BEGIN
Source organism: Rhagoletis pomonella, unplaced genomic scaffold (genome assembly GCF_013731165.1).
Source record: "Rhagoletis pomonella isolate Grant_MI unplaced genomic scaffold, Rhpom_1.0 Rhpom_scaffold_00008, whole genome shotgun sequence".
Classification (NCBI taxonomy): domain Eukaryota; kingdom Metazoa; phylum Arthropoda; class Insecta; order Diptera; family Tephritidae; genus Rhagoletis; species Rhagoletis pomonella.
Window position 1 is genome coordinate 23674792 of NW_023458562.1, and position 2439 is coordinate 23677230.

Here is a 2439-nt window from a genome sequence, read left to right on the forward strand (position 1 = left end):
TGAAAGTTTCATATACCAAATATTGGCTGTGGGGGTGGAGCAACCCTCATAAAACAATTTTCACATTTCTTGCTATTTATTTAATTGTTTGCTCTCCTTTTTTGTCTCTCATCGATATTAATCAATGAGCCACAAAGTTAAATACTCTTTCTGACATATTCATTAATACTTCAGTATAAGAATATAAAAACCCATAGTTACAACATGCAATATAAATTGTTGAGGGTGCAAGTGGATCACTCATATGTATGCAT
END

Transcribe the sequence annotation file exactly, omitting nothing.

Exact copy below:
Source organism: Rhagoletis pomonella, unplaced genomic scaffold (genome assembly GCF_013731165.1).
Source record: "Rhagoletis pomonella isolate Grant_MI unplaced genomic scaffold, Rhpom_1.0 Rhpom_scaffold_00008, whole genome shotgun sequence".
Classification (NCBI taxonomy): domain Eukaryota; kingdom Metazoa; phylum Arthropoda; class Insecta; order Diptera; family Tephritidae; genus Rhagoletis; species Rhagoletis pomonella.
Window position 1 is genome coordinate 23674792 of NW_023458562.1, and position 2439 is coordinate 23677230.

Here is a 2439-nt window from a genome sequence, read left to right on the forward strand (position 1 = left end):
TGAAAGTTTCATATACCAAATATTGGCTGTGGGGGTGGAGCAACCCTCATAAAACAATTTTCACATTTCTTGCTATTTATTTAATTGTTTGCTCTCCTTTTTTGTCTCTCATCGATATTAATCAATGAGCCACAAAGTTAAATACTCTTTCTGACATATTCATTAATACTTCAGTATAAGAATATAAAAACCCATAGTTACAACATGCAATATAAATTGTTGAGGGTGCAAGTGGATCACTCATATGTATGCAT